One of the more extravagant claims made by tech companies is that they can detect emotions by analyzing photos of our faces with machine learning systems. The premise is sometimes dressed up in claims about "micro-expressions" that are below the threshold of human detection, though some vendors have made billions getting security agencies to let them train officers in "behavior detection" grounded in this premise. Read the rest

A "Fake News Game" that "vaccinates" players against disinformation

Bad News is a free webgame created by two Cambridge psych researchers; in a 15-minute session, it challenges players to learn about and deploy six tactics used in disinformation campaigns ("polarisation, invoking emotions, spreading conspiracy theories, trolling people online, deflecting blame, and impersonating fake accounts"). Read the rest

People more likely to return lost wallets if there's cash inside

You might think that when someone finds a wallet on the street, they're less likely to return it if there's cash inside. But you'd be wrong. According to a new three-year study across multiple countries, people are more inclined to return wallets stuffed with money. The more cash, the more likely they'll turn it over to the rightful owner. From the New York Times:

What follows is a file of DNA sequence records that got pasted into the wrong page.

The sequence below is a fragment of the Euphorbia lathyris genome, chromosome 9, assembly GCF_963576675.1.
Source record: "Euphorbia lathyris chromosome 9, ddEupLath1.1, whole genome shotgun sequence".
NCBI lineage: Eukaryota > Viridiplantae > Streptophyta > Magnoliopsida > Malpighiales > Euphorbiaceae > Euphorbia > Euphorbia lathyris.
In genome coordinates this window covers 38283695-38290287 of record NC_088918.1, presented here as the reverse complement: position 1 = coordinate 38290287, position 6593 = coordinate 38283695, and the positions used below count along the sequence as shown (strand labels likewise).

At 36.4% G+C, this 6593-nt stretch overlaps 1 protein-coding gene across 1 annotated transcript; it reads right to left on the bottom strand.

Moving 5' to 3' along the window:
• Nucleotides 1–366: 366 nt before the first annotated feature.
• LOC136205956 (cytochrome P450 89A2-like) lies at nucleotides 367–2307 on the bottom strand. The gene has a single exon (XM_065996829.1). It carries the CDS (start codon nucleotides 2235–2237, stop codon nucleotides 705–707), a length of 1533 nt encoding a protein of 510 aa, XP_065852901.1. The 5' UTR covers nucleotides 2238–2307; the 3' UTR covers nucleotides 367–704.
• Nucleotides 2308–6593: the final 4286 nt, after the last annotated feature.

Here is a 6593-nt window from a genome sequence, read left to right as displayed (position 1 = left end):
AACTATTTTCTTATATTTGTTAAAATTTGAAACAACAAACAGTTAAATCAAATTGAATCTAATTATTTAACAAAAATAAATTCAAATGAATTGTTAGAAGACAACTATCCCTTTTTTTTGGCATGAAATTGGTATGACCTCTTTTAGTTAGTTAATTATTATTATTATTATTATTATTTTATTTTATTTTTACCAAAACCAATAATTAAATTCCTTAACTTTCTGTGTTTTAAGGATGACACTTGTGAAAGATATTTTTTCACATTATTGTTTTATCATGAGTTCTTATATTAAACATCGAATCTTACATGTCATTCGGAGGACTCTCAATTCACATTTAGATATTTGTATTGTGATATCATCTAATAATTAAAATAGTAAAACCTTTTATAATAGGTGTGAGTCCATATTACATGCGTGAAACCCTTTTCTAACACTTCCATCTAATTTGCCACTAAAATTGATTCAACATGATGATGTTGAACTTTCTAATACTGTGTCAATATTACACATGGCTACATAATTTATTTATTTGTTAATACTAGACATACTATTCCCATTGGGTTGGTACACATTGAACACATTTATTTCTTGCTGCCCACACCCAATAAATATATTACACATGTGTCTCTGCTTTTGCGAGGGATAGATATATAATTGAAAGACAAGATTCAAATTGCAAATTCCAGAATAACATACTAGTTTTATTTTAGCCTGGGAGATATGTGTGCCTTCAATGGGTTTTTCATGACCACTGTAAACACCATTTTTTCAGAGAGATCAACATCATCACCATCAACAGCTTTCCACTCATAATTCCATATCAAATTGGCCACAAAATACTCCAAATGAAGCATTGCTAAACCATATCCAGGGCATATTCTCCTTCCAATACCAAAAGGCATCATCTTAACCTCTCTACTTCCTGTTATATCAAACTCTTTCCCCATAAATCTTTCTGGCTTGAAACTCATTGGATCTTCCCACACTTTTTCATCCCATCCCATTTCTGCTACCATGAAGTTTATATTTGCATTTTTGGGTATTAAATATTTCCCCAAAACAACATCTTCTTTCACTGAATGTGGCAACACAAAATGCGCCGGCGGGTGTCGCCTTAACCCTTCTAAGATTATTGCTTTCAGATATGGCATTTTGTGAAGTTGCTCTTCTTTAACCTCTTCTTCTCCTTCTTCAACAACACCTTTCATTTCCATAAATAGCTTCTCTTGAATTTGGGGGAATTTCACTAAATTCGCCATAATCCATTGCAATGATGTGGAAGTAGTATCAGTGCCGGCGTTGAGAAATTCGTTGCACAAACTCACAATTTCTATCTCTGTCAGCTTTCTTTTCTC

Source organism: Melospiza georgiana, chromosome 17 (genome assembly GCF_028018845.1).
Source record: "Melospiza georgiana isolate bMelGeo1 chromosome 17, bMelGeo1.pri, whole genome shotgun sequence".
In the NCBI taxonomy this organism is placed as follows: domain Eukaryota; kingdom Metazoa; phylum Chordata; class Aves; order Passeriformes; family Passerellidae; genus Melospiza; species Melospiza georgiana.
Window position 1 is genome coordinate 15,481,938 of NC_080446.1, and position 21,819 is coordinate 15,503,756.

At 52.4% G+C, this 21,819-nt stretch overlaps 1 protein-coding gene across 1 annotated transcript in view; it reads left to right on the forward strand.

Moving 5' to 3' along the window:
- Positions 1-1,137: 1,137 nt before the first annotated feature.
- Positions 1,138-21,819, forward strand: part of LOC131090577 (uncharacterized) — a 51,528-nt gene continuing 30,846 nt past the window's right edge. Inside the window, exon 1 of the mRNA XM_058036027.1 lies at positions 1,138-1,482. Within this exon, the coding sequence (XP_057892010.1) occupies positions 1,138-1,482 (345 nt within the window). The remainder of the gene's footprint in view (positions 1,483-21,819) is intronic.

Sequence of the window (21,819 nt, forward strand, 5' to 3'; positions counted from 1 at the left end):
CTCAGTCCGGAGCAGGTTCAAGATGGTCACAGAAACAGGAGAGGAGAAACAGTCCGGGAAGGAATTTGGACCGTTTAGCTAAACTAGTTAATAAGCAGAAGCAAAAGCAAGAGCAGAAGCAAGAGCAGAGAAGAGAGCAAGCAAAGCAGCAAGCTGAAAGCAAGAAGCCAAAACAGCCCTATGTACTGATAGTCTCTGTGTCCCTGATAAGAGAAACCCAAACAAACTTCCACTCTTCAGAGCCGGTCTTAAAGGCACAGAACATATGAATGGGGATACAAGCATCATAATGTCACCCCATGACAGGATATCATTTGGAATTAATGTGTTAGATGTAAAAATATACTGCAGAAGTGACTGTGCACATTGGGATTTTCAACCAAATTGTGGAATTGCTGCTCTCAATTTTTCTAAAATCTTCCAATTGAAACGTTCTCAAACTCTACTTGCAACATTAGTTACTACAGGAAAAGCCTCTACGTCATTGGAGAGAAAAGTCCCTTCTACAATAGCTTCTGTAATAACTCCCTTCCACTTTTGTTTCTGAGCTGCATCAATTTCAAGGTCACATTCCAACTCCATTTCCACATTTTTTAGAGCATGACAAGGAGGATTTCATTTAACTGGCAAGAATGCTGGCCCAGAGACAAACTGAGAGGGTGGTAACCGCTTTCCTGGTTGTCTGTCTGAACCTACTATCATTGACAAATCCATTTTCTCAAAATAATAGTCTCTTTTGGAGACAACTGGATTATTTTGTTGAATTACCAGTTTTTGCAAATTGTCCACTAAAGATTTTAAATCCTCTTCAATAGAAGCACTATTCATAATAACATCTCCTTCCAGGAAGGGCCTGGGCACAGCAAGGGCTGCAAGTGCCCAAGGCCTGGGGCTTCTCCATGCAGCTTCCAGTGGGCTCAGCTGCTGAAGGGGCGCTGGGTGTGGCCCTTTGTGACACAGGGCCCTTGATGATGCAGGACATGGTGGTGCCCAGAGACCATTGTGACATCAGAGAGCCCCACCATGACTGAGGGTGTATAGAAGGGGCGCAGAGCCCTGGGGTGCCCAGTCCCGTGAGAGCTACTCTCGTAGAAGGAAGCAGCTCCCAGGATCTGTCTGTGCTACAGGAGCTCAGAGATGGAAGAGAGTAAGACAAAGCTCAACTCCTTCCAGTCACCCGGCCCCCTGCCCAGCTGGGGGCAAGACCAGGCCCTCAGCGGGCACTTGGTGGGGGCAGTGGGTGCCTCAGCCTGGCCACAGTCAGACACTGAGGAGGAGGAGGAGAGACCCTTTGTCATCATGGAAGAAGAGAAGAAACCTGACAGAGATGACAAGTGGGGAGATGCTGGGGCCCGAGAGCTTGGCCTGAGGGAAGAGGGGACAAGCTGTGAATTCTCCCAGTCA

“The evidence suggests that people tend to care about the welfare of others and they have an aversion to seeing themselves as a thief,” said Alain Cohn, a study author and assistant professor of information at the University of Michigan. People given wallets with more money have more to gain from dishonesty, but that also increases “the psychological cost of the dishonest act...."

Christian Zünd, a doctoral student and co-author, said a survey they conducted found that “without money, not reporting a wallet doesn’t feel like stealing. With money, however, it suddenly feels like stealing and it feels even more like stealing when the money in the wallet increases...."